During the emotional national debate over welfare reform, the child advocates and politicians who opposed reform warned that forcing welfare mothers to work would place their kids at much greater risk of neglect and abuse. Remember New York senator Daniel Patrick Moynihan’s apocalyptic prophecy that millions of children “would be put to the sword” if welfare reform became law?

Well, guess what? This summer, the Department of Health and Human Services released a report showing that substantiated cases of child neglect and maltreatment actually fell each of the two years after welfare reform passed—from 14.7 per 1,000 kids in 1996 to 12.9 in 1998, a 12.2 percent drop. Both anecdotal evidence and state figures suggest that next year’s HHS data will show the trend continuing. Last year in New York City, there were 23 child fatalities in households with a history of abuse and neglect, down from 36 in 1998 and the fewest since 1983.

How did those who predicted catastrophe get it so wrong? They relied on two flawed assumptions. The first was that uneducated and unskilled welfare mothers would never find jobs and so would no longer be able to provide basic food and shelter for their kids. As a result, the children would be neglected and wind up in foster care. This proved false almost immediately, as former welfare recipients flooded into the workforce, cutting welfare rolls 50 percent in three years.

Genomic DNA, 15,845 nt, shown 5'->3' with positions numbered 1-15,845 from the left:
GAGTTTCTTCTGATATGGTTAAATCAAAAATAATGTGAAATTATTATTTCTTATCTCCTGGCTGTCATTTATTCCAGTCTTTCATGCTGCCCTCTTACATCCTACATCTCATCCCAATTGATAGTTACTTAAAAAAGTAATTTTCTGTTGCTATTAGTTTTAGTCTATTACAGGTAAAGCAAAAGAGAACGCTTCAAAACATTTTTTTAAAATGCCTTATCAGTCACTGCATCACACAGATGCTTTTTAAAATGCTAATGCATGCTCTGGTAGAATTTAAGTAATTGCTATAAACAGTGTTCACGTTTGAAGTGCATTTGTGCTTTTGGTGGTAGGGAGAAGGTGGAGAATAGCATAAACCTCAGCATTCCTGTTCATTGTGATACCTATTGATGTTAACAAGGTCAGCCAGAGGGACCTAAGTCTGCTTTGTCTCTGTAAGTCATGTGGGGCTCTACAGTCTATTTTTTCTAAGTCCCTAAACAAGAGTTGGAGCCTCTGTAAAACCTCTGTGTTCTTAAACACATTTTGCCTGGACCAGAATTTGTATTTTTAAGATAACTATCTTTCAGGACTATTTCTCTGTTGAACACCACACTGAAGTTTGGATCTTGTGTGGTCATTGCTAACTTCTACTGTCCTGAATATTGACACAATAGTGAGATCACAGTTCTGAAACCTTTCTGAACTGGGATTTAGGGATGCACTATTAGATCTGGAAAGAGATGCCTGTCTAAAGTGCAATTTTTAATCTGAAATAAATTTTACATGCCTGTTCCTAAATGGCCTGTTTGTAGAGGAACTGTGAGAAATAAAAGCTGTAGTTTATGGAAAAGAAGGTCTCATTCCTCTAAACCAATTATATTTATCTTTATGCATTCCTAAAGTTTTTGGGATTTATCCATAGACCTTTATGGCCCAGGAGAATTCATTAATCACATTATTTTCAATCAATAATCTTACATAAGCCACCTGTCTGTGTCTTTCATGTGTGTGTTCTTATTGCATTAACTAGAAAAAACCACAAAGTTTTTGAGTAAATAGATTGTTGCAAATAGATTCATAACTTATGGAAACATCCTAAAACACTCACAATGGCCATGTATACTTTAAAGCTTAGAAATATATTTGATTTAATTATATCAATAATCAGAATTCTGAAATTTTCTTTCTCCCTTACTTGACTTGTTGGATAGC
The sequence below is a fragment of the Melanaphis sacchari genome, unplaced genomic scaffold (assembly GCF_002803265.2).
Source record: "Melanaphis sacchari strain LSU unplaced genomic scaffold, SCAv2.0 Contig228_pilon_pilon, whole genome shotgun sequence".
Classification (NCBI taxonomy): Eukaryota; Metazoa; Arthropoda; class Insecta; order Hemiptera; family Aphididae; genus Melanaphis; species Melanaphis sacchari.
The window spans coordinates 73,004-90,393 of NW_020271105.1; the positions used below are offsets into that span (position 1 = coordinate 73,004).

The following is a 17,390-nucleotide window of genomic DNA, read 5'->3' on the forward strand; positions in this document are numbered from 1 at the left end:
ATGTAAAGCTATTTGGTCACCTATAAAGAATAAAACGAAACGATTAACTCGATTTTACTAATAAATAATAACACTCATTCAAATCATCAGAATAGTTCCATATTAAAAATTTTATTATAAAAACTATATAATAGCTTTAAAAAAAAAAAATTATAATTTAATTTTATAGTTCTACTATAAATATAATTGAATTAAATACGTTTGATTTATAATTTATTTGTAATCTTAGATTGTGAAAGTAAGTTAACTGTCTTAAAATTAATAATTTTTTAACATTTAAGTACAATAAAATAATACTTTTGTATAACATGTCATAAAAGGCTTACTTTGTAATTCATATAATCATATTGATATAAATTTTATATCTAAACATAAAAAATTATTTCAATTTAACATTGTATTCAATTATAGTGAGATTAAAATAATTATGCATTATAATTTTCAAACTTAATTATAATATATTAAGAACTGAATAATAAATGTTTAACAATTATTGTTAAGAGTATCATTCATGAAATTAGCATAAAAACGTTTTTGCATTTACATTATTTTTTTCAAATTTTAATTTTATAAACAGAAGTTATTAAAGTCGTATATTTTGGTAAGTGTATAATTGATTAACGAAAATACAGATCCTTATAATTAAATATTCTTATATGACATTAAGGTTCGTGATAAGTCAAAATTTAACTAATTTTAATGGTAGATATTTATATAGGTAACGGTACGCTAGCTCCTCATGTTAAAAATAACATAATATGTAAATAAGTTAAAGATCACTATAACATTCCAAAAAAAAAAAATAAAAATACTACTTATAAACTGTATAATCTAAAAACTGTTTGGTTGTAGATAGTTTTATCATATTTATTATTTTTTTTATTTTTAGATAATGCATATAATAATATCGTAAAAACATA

The second assumption, often referred to as the “stress hypothesis,” says that, even if former welfare mothers do find work, the economic pressure of holding down a low-paying job will make them less available for their kids—or, worse, cause them to lash out and become, as the National Center for Children in Poverty put it, “more harsh and punitive.”

It didn’t happen. After exhaustively reviewing the relevant literature for her recent book What Money Can’t Buy, left-leaning University of Chicago sociologist Susan Meyer concludes that people who possess those qualities that employers value—diligence, honesty, anger management, and reliability—also tend to be more effective parents. Defenders of the stress hypothesis never considered that work might actually be educating long-term welfare recipients in those virtuous qualities that their employers want but that also make them better moms. The work ethic really is an ethic.

Does the decline in child neglect and abuse mean that opponents of reform will reconsider their core assumptions? Don’t hold your breath. They continue to scour the country for bad news that might prop up their tottering beliefs. But it’s increasingly clear that welfare reform is helping not just welfare mothers but their kids, too.


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